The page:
Rationale: May relieve anxiety associated with the unknown and assist family to cope with stress, make decisions, and adapt positively to choices. Note: A nursing diagnosis [ND]: Knowledge deficit large number of clients at risk of producing a child [Learning Need].) with a genetic abnormality do not receive prospective counseling/diagnostic services before conception because of ineffective case finding/lack of awareness and often enter counseling, during the first trimester or, retrospectively, after the birth of an affected child. New genetic research at the gene level will have future implications for diagnosis, carrier status, or prenatal detection of genetic disease. Some of the techniques used include restriction endonuclease, DNA probes, polymerase chain reaction (PCR), Southern blot, restriction fragment length polymorphisms (RFLPs)

3. Promote ongoing sharing of concerns/feelings.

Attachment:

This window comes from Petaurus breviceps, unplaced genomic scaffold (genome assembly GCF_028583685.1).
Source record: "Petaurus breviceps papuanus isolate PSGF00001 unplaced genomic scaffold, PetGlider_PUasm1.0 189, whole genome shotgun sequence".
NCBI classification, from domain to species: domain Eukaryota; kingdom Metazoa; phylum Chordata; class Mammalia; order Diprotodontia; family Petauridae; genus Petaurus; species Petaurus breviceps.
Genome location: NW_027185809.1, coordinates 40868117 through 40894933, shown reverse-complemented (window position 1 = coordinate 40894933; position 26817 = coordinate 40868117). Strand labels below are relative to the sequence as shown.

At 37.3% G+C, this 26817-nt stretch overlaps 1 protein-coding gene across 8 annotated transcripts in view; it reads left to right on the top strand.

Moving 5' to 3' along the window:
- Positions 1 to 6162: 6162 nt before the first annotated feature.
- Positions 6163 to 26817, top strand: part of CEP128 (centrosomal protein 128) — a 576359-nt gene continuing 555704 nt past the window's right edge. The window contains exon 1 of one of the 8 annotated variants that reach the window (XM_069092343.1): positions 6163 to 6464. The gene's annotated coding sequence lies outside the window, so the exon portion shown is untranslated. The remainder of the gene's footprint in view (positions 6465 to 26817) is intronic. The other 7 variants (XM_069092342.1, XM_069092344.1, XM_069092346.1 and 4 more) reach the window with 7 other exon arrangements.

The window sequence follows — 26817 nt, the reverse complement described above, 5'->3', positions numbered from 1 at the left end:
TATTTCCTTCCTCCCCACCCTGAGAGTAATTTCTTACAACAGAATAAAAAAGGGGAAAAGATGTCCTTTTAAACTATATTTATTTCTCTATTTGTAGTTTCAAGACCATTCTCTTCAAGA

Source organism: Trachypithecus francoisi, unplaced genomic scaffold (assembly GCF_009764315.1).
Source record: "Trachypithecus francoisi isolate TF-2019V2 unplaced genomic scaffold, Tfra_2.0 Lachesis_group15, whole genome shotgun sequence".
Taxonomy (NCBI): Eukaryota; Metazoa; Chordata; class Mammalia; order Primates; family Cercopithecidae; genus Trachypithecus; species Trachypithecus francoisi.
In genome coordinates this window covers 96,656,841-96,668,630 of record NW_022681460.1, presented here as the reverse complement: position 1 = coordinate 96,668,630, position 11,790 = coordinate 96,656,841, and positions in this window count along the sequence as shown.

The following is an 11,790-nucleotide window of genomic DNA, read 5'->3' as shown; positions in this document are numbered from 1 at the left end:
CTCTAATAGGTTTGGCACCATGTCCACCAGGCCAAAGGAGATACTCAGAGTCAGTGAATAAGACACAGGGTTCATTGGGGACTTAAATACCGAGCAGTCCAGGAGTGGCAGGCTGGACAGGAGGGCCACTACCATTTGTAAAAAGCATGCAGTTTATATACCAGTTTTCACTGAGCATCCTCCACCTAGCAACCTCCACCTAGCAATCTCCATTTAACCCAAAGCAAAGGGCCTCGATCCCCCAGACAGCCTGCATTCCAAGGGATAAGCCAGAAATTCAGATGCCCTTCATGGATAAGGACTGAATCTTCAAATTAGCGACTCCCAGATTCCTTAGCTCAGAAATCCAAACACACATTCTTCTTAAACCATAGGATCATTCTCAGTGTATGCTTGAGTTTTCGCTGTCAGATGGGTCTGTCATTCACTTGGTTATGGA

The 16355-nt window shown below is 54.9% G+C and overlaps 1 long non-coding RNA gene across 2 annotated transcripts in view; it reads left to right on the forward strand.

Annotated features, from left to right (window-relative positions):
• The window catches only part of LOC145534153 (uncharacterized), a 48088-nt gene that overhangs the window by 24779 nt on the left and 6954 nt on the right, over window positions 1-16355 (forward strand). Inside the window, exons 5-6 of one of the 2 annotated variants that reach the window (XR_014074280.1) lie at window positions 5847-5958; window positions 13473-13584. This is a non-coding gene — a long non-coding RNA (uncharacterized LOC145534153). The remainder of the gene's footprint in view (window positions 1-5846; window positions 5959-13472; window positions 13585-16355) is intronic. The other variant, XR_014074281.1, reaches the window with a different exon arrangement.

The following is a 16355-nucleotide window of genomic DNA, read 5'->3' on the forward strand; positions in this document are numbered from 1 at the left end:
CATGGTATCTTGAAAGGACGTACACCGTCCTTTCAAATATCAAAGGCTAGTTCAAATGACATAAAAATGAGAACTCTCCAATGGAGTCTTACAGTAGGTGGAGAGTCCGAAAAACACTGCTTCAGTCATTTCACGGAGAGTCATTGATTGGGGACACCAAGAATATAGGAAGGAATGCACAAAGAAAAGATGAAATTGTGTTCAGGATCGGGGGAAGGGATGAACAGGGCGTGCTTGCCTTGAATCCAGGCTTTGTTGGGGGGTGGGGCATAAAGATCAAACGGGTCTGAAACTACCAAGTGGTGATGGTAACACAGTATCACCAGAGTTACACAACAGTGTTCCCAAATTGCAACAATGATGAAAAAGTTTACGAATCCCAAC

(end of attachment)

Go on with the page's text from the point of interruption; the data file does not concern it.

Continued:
Rationale: Opportunity for client/couple to begin resolution of situation. Note: Level of anxiety is usually higher in the couple who have already given birth to a child with a chromosomal disorder.

4. Review procedure and what to expect in terms discomfort if fetus is affected and couple elects
to terminate pregnancy and so on.
Rationale: Client/couple may be extremely anxious, guilt of ridden during uncomfortable procedure; information can enhance coping, reduce anxiety.

5. Visit couple after procedure. Provide anticipatory guidance in terms of physical/psychological changes.
Rationale: After abortion for genetic indications, follow-up visit by the primary nurse may help to reduce couple’s anxiety/depression.

6. Provide opportunity for discussion of test results on fetus and assist with interpretation of information, especially following abortion.
Rationale: Helps to confirm the diagnosis; reduces anxiety assoc iated with uncertainty of whether fetus was really affected and whether couple made the “right” choice.

7. Listen to expressions of concern/feelings about situation.
Rationale: When concerns and feelings are expressed/listened to, client needs can be identified more readily.

8. Refer for further counseling (e.g., psychiatric, group).
Rationale: Anxiety may not be resolved sufficiently, necessitating additional professional assistance.

9. Assist couple in identifying community agencies to aid in care of their newborn in the event that they elect to continue the pregnancy after fetus is found to be affected, or when diagnosis is made after delivery.